I suppose the main argument of these feminists would be that real-life women choose to be surrogates, whereas Offred does not. But is the distinction so clear? If Offred refuses to work as a handmaid, she may be sent to the Colonies, where life expectancy is short. Yet even this is a choice of sorts. As she herself notes, “nothing is going on here that I haven't signed up for. There wasn't a lot of choice but there was some, and this is what I chose.” In the real world, grinding poverty drives women of colour to gestate the babies of the wealthy. As one Indian surrogate tells interviewer Seemi Pasha, “Why would I be a surrogate for someone else if I don't need the money? Why would I make myself go through this pain?"

None of the feminists who expressed shock at Justin Humphrey referring to pregnant women as “hosts” have, as far as I am aware, expressed the same horror at surrogacy agencies using the exact same term. As Dorothy Roberts wrote in Killing The Black Body, the notion of reproductive liberty remains “primarily concerned with the interests of white, middle-class women” and  “focused on the right to abortion.” The right not just to decide if and when to have children, but to have children of one’s own – something women of colour have frequently been denied – can be of little interest of those who have never really feared losing it (hence the cloth-eared response of many white women to Beyoncè’s Grammy performance).

As Roberts notes, “reproductive liberty must encompass more than the protection of an individual woman’s choice to end her pregnancy”:

“It must encompass the full range of procreative activities, including the ability to bear a child, and it must acknowledge that we make reproductive decisions within a social context, including inequalities of wealth and power. Reproductive freedom is a matter of social justice, not individual choice.”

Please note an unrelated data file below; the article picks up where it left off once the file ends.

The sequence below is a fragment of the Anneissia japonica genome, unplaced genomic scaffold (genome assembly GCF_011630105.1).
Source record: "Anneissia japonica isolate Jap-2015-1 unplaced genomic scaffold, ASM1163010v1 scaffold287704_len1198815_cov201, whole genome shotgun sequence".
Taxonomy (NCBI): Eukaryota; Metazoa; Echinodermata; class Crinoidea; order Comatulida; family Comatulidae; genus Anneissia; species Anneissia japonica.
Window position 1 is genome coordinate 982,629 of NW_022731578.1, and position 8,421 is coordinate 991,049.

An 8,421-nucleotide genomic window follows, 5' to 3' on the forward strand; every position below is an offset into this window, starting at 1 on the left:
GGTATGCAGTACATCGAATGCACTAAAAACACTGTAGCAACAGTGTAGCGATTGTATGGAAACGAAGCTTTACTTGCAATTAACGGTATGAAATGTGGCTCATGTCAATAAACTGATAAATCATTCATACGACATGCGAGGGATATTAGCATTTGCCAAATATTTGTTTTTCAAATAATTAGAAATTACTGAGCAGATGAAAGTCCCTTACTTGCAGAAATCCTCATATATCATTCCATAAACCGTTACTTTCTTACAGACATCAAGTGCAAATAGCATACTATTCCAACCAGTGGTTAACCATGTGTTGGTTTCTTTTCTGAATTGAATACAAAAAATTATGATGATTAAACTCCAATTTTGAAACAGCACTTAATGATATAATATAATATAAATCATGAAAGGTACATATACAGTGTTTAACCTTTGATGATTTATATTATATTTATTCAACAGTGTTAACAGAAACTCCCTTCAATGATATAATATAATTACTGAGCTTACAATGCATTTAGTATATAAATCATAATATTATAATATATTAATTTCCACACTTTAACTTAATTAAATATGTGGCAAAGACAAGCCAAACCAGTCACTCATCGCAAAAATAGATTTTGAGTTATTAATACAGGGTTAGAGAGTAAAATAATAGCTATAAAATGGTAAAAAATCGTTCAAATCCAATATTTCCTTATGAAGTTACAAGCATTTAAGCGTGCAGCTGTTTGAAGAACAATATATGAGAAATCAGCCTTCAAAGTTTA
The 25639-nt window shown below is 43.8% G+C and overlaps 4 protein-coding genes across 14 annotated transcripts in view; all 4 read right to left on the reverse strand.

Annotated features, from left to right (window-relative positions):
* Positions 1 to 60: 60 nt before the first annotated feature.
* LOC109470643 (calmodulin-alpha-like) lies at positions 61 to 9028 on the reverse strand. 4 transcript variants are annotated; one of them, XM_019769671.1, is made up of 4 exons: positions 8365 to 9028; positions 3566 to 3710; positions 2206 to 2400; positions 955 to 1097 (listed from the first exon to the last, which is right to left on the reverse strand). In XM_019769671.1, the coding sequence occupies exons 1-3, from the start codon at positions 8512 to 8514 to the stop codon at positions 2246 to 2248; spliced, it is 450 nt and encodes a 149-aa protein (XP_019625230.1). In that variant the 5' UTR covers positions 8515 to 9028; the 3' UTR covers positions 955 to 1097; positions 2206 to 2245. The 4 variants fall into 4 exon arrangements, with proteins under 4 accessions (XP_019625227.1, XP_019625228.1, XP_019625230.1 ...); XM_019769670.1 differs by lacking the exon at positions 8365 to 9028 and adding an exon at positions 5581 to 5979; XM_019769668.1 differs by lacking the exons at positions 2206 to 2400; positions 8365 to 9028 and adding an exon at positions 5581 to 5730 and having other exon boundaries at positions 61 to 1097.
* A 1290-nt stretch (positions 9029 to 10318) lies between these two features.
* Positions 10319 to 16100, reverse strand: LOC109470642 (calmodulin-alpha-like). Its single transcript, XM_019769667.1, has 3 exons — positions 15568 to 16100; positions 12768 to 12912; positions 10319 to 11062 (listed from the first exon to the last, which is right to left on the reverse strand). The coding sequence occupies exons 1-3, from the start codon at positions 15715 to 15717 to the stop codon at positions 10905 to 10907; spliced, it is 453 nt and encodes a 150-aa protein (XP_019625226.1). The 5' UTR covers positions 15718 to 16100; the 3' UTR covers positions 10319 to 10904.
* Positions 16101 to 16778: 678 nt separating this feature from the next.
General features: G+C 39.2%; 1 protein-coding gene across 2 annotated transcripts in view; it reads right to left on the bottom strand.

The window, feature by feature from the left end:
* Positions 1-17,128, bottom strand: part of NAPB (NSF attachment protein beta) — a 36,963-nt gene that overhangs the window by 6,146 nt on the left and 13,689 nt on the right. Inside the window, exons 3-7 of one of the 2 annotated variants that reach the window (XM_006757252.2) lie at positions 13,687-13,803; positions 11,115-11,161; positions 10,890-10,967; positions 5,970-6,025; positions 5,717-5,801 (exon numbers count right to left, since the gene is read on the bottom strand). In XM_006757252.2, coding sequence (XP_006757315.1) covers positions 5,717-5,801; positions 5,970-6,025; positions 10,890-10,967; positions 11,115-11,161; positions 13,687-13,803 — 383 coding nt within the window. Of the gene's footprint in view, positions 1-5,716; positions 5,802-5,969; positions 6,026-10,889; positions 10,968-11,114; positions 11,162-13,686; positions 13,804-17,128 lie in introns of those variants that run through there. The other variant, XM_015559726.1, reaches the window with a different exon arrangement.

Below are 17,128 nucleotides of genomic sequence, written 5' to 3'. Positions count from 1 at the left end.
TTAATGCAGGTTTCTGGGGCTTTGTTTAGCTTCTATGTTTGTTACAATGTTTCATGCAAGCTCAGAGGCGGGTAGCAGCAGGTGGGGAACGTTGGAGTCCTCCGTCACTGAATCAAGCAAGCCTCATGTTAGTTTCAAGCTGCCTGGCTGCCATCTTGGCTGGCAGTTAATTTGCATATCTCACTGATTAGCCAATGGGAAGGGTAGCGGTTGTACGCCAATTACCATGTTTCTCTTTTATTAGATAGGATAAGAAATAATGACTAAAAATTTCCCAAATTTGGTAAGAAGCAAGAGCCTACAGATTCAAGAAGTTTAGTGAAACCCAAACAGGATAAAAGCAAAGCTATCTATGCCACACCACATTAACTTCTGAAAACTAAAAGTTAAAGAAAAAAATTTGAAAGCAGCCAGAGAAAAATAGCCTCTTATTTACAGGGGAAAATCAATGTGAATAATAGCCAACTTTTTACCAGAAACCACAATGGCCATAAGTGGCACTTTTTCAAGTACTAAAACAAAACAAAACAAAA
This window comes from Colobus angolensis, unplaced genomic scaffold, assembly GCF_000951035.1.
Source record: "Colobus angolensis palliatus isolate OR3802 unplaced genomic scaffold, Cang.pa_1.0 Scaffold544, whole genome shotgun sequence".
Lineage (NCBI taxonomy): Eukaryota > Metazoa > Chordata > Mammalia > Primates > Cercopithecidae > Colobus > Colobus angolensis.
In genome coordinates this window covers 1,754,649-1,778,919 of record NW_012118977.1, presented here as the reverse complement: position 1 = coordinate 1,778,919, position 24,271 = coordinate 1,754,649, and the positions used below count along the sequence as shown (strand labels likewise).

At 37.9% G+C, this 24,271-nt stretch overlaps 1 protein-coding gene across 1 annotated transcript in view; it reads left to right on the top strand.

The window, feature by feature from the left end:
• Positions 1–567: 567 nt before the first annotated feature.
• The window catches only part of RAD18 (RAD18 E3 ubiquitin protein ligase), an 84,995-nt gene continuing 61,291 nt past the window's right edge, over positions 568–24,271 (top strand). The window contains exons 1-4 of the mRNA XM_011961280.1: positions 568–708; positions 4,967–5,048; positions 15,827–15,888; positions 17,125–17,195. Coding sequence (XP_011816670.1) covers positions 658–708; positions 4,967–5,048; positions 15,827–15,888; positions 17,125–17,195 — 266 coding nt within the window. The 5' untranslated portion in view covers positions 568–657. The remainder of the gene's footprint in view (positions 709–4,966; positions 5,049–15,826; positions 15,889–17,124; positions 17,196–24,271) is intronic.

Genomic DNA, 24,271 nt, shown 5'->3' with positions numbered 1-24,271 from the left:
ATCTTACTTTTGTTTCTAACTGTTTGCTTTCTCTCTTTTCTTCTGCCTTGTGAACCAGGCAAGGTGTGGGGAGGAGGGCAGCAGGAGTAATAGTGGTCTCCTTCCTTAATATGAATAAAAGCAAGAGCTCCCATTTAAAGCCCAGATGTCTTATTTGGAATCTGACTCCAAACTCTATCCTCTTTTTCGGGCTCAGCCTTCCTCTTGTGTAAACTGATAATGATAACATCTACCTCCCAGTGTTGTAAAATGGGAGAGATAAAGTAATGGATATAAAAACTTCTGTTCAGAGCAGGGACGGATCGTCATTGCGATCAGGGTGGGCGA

It’s easy to mock the pretensions to pro-life piety of a pussy-grabbing president. But what about the white liberal left’s insistence that criticising the global trade in sexual and gestational services is “telling a women what she can and cannot do with her body” and as such is illiberal and wrong? “Individual choice” can be every bit as much of a false, woman-hating god as the one worshipped by the likes of Humphrey and Trump.

One of the most distressing scenes in The Handmaid’s Tale takes place when Janine/Ofwarren has just given birth and has her child taken from her:

“We stand between Janine and the bed, so she won’t have to see this. Someone gives her a drink of grape juice. I hope there’s wine in it, she’s still having the pains, for the afterbirth, she’s crying helplessly, burnt-out miserable tears.”

Right now there are women suffering in just this way. Only they’re probably not white, nor middle-class, nor sitting in a twee white bedroom in Middle America. Oh, and they’re not fictional, either.

The dystopian predictions of 1985 have already come true. It’s just that women like me didn’t notice until we started to be called “hosts”, too.

Glosswitch is a feminist mother of three who works in publishing.